Now that Orioles third baseman Manny Machado has apologized for Sunday's bat-throwing incident, his fate is in the hands of Major League Baseball.

A decision on a suspension is expected to come down at some point on Tuesday. I'd be surprised if Machado didn't receive at least a four- or five-game suspension. It might be longer.


There's been little precedent set for bat-throwing incidents, but 12 years ago, there was a similar situation involving Red Sox outfielder Trot Nixon.

In 2002, Nixon was suspended four games for intentionally throwing his bat toward the mound at Tampa Bay Devil Rays right-hander Ryan Rupe.

In that game, Nixon's bat throw came after Rupe hit Boston's Nomar Garciaparra and Shea Hillenbrand in the first inning. Later in that game, Red Sox right-hander Frank Castillo threw at Tampa Bay's Randy Winn and was issued a five-game suspension and a fine.

Nixon swung at a pitch and his bat twirled past the mound. It did not hit Rupe, and landed near Tampa Bay second baseman Brett Abernathy. When you look at the way the bat left Nixon's hands, it was clear it was intentional.

That's been the only bat-throwing incident in the major leagues since 2000.

As a minor leaguer, current Orioles outfielder Delmon Young was suspended 50 games when a bat he flung hit the home plate umpire following a strikeout call in 2006.

In the 1972 American League Champion Series, Oakland A's shortstop Bert Campaneris threw his bat at Detroit reliever Lerrin LaGrow after Campaneris was hit by a pitch.

That instance was a little different, because Campaneris reared back and flung his bat directly at the pitcher after he was hit.

Campaneris was suspended for the remainder of the ALCS and the first seven games of the 1973 season, but was allowed to play in the World Series, which was won by the A's in seven games. He also received a $500 fine.

I think the Machado incident was more similar to the Nixon incident than the other two. And the fact that Machado issued an apology should earn him some leniency.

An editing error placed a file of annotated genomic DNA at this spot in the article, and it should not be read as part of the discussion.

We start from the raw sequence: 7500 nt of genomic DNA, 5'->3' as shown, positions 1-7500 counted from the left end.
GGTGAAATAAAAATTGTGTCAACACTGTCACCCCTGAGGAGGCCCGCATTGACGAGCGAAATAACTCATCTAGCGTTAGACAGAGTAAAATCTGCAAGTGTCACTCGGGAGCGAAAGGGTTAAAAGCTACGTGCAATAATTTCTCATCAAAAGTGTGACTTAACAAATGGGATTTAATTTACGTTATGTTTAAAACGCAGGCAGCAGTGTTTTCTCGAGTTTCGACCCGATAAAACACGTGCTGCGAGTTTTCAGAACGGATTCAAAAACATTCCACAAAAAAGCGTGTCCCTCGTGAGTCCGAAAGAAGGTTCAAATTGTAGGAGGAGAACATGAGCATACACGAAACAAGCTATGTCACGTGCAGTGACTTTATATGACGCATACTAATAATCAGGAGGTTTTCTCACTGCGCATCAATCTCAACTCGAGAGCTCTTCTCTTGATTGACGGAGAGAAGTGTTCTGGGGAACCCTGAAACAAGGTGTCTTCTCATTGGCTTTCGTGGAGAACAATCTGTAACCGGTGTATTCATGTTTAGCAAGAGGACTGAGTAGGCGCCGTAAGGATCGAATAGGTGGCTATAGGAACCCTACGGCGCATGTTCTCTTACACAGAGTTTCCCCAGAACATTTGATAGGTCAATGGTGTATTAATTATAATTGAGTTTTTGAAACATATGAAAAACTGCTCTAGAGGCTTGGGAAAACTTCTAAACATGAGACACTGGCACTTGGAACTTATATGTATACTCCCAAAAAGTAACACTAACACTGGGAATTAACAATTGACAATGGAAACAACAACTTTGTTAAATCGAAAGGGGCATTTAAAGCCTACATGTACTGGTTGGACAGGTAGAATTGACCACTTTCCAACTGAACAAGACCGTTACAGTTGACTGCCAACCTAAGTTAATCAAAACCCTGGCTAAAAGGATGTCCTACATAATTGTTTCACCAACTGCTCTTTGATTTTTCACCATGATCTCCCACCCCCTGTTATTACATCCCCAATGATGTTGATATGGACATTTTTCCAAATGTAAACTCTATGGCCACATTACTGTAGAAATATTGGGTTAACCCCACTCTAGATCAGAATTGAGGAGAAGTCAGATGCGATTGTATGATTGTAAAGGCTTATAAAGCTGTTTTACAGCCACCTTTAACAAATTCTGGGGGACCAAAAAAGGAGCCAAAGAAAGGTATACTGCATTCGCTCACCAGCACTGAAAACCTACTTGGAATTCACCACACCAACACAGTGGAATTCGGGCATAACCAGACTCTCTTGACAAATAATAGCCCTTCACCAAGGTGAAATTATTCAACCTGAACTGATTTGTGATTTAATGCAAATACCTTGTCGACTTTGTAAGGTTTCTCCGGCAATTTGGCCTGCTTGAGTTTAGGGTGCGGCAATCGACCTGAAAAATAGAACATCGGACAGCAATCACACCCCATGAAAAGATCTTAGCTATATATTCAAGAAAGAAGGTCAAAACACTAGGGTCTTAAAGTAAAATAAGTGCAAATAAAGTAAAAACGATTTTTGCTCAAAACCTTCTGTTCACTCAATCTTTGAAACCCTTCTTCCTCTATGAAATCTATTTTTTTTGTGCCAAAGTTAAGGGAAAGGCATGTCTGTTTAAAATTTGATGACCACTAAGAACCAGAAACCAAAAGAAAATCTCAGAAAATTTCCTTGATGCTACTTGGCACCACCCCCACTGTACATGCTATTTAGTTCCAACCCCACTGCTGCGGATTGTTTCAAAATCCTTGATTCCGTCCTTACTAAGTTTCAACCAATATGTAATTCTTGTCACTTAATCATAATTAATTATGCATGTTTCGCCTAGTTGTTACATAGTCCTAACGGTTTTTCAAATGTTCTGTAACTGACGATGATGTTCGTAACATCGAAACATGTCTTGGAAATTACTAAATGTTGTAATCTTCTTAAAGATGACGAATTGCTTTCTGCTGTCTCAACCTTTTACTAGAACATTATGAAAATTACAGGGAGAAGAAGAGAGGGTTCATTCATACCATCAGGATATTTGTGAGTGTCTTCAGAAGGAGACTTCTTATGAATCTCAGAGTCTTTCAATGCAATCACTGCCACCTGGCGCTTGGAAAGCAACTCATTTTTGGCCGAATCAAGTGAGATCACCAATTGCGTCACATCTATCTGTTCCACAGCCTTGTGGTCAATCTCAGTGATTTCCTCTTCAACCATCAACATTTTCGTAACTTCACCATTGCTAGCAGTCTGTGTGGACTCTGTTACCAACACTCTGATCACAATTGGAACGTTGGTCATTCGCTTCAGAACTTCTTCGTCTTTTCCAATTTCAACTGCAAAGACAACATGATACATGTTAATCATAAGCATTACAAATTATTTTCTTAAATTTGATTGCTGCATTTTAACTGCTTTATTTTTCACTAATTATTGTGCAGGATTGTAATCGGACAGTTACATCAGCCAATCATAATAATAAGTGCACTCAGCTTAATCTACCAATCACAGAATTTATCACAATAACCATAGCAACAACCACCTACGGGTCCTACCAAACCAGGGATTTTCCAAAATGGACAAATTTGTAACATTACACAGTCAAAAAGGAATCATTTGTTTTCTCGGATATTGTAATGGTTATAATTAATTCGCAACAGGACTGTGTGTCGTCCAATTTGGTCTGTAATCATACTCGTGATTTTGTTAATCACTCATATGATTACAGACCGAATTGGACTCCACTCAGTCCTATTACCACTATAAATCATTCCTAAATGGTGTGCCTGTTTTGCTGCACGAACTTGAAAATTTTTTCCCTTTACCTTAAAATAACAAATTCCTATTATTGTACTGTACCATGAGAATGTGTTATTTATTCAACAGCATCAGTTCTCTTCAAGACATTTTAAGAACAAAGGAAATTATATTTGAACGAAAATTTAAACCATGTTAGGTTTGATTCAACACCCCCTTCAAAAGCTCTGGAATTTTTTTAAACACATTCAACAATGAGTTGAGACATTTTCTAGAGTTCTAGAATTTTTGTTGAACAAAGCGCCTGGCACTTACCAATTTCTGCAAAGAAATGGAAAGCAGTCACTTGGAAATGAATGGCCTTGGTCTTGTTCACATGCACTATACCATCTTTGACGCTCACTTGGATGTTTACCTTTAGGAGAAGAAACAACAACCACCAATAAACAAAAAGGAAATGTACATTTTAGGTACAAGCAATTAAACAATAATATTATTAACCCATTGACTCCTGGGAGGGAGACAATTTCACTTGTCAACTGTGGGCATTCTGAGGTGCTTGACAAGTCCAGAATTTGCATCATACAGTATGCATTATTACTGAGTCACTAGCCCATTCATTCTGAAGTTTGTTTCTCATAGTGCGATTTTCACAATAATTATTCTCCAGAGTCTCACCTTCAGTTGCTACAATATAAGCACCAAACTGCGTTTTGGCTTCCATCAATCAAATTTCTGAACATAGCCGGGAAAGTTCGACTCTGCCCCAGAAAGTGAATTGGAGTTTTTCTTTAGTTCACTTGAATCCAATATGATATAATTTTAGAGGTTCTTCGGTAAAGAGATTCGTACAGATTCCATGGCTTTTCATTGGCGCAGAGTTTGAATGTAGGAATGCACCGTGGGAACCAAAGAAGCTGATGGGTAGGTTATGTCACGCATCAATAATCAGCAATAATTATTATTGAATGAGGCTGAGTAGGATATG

However, the commissioner's office could look at not just Sunday's events but also Friday's, when Machado had a confrontation with Josh Donaldson after what Machado thought was a hard tag. It could also group that with statements from A's players that Machado hit Derek Norris on his backswing twice and showed no concern whether he was OK.

Because the story received such national recognition – in the 24 hours following the incident, Machado was criticized not only by A's players but the national media – Machado could face harsher punishment.

-- Lost in the events of Monday was Bud Norris' best outing of the year. Norris gave the Orioles – and their bullpen -- a boost by going eight shutout innings. The offense did its job by taking advantage and scoring enough runs that it wasn't a close game in the ninth.

The Orioles are 24-9 when they score four or more runs and 8-21 when they score three or fewer runs.


-- The O's are 14-8 against AL East opponents, owning the most wins against the division of any team. That's good, because their next 12 games are against AL East opponents.

-- Also lost in the shuffle was Chris Davis' bunt single against the shift. We've all be waiting for Davis to drop one down the third-base line against the shift and he finally did it on Monday. Davis was initially called out, but the play was reversed after Orioles manager Buck Showalter challenged the call.

It was the first bunt single of Davis' career.

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